- Content creation (using iMovie and Garageband).
- Size and durability (it has a unibody design and it’s thinner).
- Speed (it’s faster while still offering up to 10 hours of battery life).
Sixty-two Interesting Ways to use an iPad in the Classroom (formerly 58 ways) highlights everything from using iPads to make music, create read-alongs in your own voice (or recording students reading), practice letter formation, painting and drawing, present information, use Skype, and more. It even includes a suggestion for using dish racks as an inexpensive alternate to the iPad charging station.
iPads in the Classroom from Cathy Schrock provides a wealth of information including a list of apps Schrock has used for K-12 teaching. Other resources are links to tutorials, rubrics and apps for special education, digital storytelling, classroom uses, and much more.
In How to Design a Beautiful iPad Lesson, Rob Miller (robkmil4801 on Scribd) describes a lesson for teaching students to use the map feature on the iPad to explore their ideal vacation spot. Miller walks you through the steps students will take from researching their destination, creating an “app” using the notes and photo apps, collaborating with two iPads, creating a comic strip and video podcast, and finally, submitting their work.
Educator and consultant Tony Vincent posts outstanding technology advice on his Learning in Hand “educator's resources for mobile learning” site. His list of Classroom iPod touches and iPads: Dos and Don'ts includes many tips that will help implement iPads more efficiently in your classroom. He suggests that you:
- Sync your iPad.
- Name your iPad.
- Delete content.
- Set up classroom iTunes accounts.
- Buy a charging cart (or see the dish rack tip above).
- Secure your iPads.
- Buy ear buds for each student.
- Create a web clip (a shortcut on your home screen).
- Shorten URLs (tinyurl.com and bit.ly).
- Create student use contracts.
- Set up e-mail accounts.
The list of don’ts is equally impressive: don’t give out the iTunes password, don’t buy expensive accessories, don’t mistreat batteries, and don’t forget professional development!
Royan Lee is an educator who’s learned through classroom experience and describes more dos and don’ts at How to Set Up Class iPads and iPods. As with most other reviewers, he describes setting up a Dropbox as essential. Dropbox is “cloudware” that allows you to upload or download files to and from your iPad (while there is a device that allows you to transfer to a flash drive from your iPad, it’s pricey – saving files to the cloud is still the standard for iPad users).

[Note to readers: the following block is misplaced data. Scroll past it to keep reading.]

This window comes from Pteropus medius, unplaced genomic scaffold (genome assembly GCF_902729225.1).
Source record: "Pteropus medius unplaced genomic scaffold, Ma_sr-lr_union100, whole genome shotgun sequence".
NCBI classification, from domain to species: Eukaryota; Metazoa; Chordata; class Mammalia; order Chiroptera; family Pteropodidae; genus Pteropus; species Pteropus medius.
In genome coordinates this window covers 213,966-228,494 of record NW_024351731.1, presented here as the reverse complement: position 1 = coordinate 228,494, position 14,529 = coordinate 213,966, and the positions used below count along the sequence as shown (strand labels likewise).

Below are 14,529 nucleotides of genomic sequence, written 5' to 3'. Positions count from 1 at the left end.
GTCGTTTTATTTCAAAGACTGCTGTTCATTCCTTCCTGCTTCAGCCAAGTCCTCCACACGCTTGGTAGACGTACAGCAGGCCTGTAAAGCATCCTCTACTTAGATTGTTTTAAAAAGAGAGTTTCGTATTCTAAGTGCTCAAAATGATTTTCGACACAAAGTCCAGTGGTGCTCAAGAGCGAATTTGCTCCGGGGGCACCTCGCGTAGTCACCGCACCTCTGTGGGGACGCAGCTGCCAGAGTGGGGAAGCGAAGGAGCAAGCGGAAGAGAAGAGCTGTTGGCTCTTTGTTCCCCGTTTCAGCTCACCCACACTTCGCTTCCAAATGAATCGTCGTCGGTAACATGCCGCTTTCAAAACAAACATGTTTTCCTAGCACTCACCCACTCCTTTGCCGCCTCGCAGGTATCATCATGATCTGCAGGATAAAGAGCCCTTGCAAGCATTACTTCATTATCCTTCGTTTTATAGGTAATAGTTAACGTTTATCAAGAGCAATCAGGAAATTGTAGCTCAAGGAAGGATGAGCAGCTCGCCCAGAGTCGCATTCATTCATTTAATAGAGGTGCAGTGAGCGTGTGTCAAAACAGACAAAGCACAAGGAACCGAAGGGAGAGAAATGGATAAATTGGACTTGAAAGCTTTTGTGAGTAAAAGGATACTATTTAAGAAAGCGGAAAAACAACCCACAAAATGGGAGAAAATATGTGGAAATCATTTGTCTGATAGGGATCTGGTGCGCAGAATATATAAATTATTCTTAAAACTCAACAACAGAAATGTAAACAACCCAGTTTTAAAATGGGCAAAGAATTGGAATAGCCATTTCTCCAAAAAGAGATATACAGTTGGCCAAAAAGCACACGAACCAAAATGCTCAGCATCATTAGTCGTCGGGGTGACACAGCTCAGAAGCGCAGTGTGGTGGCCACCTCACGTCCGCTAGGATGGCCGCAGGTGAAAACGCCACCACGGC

Fifty really useful iPad tips and tricks will help you optimize your iPad settings. This site shows you how to create folders, use the orientation lock, set up password security, turn on the home-sharing feature, control notifications, set up a virtual private network, quickly mute the volume, connect to an HD TV, use AirPrint, backup your data, and much, much more.
iPad's Hidden Keyboard Functions: Tips and Tricks is a YouTube video that shows how to enable the hidden functions on your iPad. An extensive listing of iPad tips are bookmarked at Craig Nansen’s diigo and more management tools can be found on his diggo tagged iPadManagment.
You’ll also want to learn how to lengthen the battery life at How to Maximize Battery Life on Your iPad, iPhone, or iPod Touch from “How-To Geek.”
In the November Toolbox, we’ll be exploring Apps for Education. We invite you to share any great apps you are using, lesson plans you’ve found or created, or creative ideas for using iPads in your classroom. Please send comments to me at email@example.com.
Patricia Bruder, president of Linchpin Solutions LLC, consults for the Educational Information and Resource Center (EIRC) located at the South Jersey Tech Park at Rowan University, Mullica Hill. EIRC is a public agency specializing in education-related programs and services for teachers, parents, schools, communities, and non-profit organizations throughout New Jersey. Learn more about EIRC at www.eirc.org or call 856-582-7000. Contact Patricia Bruder at firstname.lastname@example.org.